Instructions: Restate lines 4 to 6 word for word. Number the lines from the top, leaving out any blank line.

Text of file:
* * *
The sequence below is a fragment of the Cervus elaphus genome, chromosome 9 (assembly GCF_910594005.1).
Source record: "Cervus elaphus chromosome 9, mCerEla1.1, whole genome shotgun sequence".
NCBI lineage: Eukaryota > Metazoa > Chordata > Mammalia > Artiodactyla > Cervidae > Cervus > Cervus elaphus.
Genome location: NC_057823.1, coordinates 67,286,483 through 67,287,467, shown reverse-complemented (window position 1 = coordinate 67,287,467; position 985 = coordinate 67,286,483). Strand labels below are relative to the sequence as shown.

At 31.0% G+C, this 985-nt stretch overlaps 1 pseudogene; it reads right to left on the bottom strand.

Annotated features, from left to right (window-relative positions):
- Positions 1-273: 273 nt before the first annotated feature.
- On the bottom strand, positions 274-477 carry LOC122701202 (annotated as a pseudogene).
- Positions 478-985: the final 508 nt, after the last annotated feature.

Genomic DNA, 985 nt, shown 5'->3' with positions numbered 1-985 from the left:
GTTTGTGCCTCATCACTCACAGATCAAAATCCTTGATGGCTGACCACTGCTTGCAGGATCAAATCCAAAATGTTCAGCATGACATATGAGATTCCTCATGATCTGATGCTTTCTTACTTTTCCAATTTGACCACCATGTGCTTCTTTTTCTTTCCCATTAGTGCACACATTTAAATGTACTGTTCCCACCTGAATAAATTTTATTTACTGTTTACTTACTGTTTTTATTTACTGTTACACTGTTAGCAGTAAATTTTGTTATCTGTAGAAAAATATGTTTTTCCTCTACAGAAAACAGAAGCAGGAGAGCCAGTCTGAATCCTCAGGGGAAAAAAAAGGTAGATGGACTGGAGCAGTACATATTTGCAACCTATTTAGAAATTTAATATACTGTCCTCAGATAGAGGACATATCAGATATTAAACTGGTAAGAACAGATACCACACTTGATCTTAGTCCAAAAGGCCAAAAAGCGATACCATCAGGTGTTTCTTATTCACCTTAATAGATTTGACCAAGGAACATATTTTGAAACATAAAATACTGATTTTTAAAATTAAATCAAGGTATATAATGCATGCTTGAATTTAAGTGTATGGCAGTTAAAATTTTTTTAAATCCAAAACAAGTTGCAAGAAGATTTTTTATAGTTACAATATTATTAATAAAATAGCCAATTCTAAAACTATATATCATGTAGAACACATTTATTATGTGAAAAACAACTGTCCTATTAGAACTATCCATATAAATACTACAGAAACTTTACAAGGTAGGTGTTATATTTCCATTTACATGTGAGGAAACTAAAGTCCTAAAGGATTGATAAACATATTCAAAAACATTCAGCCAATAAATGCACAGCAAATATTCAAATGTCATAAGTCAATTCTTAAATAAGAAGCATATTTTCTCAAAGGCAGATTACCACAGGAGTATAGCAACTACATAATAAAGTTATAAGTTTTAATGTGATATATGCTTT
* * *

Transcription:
Genome location: NC_057823.1, coordinates 67,286,483 through 67,287,467, shown reverse-complemented (window position 1 = coordinate 67,287,467; position 985 = coordinate 67,286,483). Strand labels below are relative to the sequence as shown.

At 31.0% G+C, this 985-nt stretch overlaps 1 pseudogene; it reads right to left on the bottom strand.

Annotated features, from left to right (window-relative positions):